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5 of 5 people found the following review helpful A Kid's Review on April 25, 2005
Format: Hardcover
It's a great book, I read it for my book report book, and i just absolutely loved it! It's great for kids over 9+. It teaches you the whole life story, and some people she worked with, including Liza Minnely, and Madonna. And her whole family, to her dad, mom, sisters, to her nanny, look inside this book for another persons life, that you just get lost in, when i read it, i thought i was there.

Hope Ya Read It!!!!!

Thanks.
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4 of 4 people found the following review helpful By Julie Jordan Scott on July 20, 2003
Format: Hardcover
This book is a beautiful, concise study of her life. Studying Martha Graham's life is an awakening experience. Reading Graham's memoir "Blood Memory" simultaneously provides a beautiful counterpoint, knowing the subject will not observe herself in the same way as her biographer.
I dance away from this book with a definite appreciation for Graham's brilliance in creativity and willingness to navigate the many rough patches she encountered AND give such a gift to humanity at the same time.
The numbers of influential people she touched is amazing and enlightening.
I suggest this book for any creative thinker: there are applications for all of us.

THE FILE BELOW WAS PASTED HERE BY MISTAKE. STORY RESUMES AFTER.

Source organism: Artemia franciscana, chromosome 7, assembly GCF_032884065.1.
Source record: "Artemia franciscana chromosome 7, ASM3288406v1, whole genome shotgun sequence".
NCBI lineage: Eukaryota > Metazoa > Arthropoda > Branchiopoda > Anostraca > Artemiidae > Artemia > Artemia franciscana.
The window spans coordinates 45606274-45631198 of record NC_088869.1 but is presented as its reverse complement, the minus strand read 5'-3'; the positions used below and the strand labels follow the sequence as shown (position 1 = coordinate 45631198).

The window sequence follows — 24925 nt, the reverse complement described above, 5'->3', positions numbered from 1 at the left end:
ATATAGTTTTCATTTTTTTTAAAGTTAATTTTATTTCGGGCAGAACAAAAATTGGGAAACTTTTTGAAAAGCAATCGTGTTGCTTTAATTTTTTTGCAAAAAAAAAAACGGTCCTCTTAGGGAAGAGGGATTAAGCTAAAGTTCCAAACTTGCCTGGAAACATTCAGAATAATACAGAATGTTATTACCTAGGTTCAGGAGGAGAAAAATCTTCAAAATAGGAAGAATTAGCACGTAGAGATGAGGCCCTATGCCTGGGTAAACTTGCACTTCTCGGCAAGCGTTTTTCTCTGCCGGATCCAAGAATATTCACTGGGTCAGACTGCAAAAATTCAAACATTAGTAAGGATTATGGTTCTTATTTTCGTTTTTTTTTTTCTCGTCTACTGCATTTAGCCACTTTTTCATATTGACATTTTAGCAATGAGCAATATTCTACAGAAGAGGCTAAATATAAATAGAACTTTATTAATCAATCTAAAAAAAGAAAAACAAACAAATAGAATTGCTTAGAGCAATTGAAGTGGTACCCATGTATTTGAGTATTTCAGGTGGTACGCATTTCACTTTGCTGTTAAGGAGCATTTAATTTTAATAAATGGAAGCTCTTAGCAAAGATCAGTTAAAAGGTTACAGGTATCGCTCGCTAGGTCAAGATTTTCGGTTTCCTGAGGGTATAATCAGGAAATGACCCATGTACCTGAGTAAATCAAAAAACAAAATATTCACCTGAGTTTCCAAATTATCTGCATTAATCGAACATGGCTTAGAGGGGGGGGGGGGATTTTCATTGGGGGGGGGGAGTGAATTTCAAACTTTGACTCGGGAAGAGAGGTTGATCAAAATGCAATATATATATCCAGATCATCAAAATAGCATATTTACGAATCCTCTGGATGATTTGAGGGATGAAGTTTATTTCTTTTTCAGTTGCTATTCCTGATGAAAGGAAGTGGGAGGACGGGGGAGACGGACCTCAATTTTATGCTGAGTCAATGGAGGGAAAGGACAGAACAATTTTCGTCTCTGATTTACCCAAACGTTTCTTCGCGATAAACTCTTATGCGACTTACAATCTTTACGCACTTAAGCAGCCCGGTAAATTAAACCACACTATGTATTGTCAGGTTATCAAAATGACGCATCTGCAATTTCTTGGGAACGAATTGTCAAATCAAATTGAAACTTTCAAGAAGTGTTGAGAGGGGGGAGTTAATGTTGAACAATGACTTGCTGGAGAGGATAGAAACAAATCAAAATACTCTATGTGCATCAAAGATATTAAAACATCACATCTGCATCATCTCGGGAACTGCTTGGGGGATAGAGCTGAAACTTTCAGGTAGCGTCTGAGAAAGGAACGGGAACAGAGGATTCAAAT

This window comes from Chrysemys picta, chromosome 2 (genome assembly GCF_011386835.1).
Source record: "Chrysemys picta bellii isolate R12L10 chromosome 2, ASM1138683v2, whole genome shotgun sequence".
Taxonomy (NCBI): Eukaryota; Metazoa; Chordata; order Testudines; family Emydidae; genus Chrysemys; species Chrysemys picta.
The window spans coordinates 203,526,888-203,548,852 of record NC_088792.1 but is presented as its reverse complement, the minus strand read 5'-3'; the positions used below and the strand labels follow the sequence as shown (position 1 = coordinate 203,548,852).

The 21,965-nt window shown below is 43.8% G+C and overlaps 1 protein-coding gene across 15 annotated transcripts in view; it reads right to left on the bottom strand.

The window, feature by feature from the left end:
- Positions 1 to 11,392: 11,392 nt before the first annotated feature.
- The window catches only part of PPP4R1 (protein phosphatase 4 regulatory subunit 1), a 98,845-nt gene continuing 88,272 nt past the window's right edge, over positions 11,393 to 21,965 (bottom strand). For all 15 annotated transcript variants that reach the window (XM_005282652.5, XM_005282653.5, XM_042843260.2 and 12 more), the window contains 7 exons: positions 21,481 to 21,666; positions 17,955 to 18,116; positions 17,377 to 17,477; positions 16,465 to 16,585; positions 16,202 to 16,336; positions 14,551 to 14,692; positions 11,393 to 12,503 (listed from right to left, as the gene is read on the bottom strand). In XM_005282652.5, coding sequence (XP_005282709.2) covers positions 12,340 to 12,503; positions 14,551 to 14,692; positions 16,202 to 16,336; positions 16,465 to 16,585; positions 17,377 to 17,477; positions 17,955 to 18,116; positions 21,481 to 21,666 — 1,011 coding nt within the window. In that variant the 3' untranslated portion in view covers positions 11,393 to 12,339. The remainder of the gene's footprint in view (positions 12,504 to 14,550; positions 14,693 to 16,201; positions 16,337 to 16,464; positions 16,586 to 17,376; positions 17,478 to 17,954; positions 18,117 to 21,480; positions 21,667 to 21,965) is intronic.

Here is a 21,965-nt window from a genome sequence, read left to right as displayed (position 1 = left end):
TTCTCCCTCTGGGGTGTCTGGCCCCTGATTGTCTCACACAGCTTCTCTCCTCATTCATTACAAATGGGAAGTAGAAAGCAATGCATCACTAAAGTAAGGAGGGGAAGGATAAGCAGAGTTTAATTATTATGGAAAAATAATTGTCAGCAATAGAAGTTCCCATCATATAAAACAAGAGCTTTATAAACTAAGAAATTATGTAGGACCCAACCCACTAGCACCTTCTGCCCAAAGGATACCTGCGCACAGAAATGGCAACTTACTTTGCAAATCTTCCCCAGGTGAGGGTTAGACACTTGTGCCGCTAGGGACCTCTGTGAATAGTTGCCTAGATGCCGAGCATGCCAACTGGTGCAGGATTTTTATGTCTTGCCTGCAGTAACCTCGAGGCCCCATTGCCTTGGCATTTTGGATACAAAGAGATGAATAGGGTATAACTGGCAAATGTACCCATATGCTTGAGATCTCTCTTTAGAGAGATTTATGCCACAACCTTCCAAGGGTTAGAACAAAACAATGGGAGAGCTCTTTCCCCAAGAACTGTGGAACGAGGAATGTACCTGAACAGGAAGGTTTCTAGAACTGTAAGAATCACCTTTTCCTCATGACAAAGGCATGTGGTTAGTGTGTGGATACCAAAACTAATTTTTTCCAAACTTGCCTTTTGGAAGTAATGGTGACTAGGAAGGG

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1 of 1 people found the following review helpful By K Hall on March 17, 2003
Format: Hardcover
Martha Graham: A Dancers Life by Russell Freedman, the full-length biography of Martha Graham, takes a deep look into Martha and the peole around her. She was a dancer, teacher, and choreographer who changed the world. Her life began in Pittsburg where she was born in 1894. The book also tells about the lives of her dancers, students, close friends, and lovers. The biography goes into great detail up until the day she died in 1991.
I liked this book because of all the details it gives about her life and the way it tells about all the heroic things she did. I would recommend this book to dancers and people who enjoy the things Martha did in her 97 years of life.
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3 of 4 people found the following review helpful By J. Qidwai on December 29, 2002
Format: Hardcover
I bought this book after reading an interesting article about Martha Graham in the New Yorker about a year ago. I was attracted to the book by the beautiful photography, in evidence on the cover (and throughout the book, as I soon learned). However, I was interested in reading about Martha's "demons" and character flaws, as well as her relationships and focus on archetypal figures in dance. Unfortunately, this book is a pretty happy-go-lucky, bland account of her life. In fact, it's so bland that I would have given it three stars if the pictures in it were not so beautiful and well-suited to the descriptions given in the text.
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More About the Author

Russell Freedman received the Newbery Medal for LINCOLN: A PHOTOBIOGRAPHY. He is also the recipient of three Newbery Honors, a National Humanities Medal, the Sibert Medal, the Orbis Pictus Award, and the Laura Ingalls Wilder Award, and was selected to give the 2006 May Hill Arbuthnot Honor Lecture. Mr. Freedman lives in New York City and travels widely to research his books.